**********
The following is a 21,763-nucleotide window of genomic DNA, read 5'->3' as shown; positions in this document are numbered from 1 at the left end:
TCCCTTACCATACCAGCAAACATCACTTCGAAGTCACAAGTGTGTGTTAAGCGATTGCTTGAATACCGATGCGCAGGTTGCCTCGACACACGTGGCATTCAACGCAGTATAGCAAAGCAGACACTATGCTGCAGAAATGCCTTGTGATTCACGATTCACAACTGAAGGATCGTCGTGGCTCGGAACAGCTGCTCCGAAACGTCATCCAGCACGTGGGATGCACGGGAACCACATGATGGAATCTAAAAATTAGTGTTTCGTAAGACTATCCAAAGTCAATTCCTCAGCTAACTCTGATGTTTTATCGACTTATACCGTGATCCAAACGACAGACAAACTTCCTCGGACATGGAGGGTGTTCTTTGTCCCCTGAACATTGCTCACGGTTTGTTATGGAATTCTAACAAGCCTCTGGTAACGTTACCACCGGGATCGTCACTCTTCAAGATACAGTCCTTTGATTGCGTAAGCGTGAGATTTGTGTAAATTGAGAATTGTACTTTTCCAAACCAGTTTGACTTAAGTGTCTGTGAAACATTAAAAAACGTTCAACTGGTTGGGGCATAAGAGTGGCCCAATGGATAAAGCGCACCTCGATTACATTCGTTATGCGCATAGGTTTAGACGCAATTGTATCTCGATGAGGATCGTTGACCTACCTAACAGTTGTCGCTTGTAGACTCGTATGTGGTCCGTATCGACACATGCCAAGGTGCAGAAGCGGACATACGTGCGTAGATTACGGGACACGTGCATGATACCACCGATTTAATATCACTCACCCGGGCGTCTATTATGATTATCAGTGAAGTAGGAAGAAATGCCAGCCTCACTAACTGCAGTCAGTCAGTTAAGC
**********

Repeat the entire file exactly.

The following is a 21,763-nucleotide window of genomic DNA, read 5'->3' as shown; positions in this document are numbered from 1 at the left end:
TCCCTTACCATACCAGCAAACATCACTTCGAAGTCACAAGTGTGTGTTAAGCGATTGCTTGAATACCGATGCGCAGGTTGCCTCGACACACGTGGCATTCAACGCAGTATAGCAAAGCAGACACTATGCTGCAGAAATGCCTTGTGATTCACGATTCACAACTGAAGGATCGTCGTGGCTCGGAACAGCTGCTCCGAAACGTCATCCAGCACGTGGGATGCACGGGAACCACATGATGGAATCTAAAAATTAGTGTTTCGTAAGACTATCCAAAGTCAATTCCTCAGCTAACTCTGATGTTTTATCGACTTATACCGTGATCCAAACGACAGACAAACTTCCTCGGACATGGAGGGTGTTCTTTGTCCCCTGAACATTGCTCACGGTTTGTTATGGAATTCTAACAAGCCTCTGGTAACGTTACCACCGGGATCGTCACTCTTCAAGATACAGTCCTTTGATTGCGTAAGCGTGAGATTTGTGTAAATTGAGAATTGTACTTTTCCAAACCAGTTTGACTTAAGTGTCTGTGAAACATTAAAAAACGTTCAACTGGTTGGGGCATAAGAGTGGCCCAATGGATAAAGCGCACCTCGATTACATTCGTTATGCGCATAGGTTTAGACGCAATTGTATCTCGATGAGGATCGTTGACCTACCTAACAGTTGTCGCTTGTAGACTCGTATGTGGTCCGTATCGACACATGCCAAGGTGCAGAAGCGGACATACGTGCGTAGATTACGGGACACGTGCATGATACCACCGATTTAATATCACTCACCCGGGCGTCTATTATGATTATCAGTGAAGTAGGAAGAAATGCCAGCCTCACTAACTGCAGTCAGTCAGTTAAGC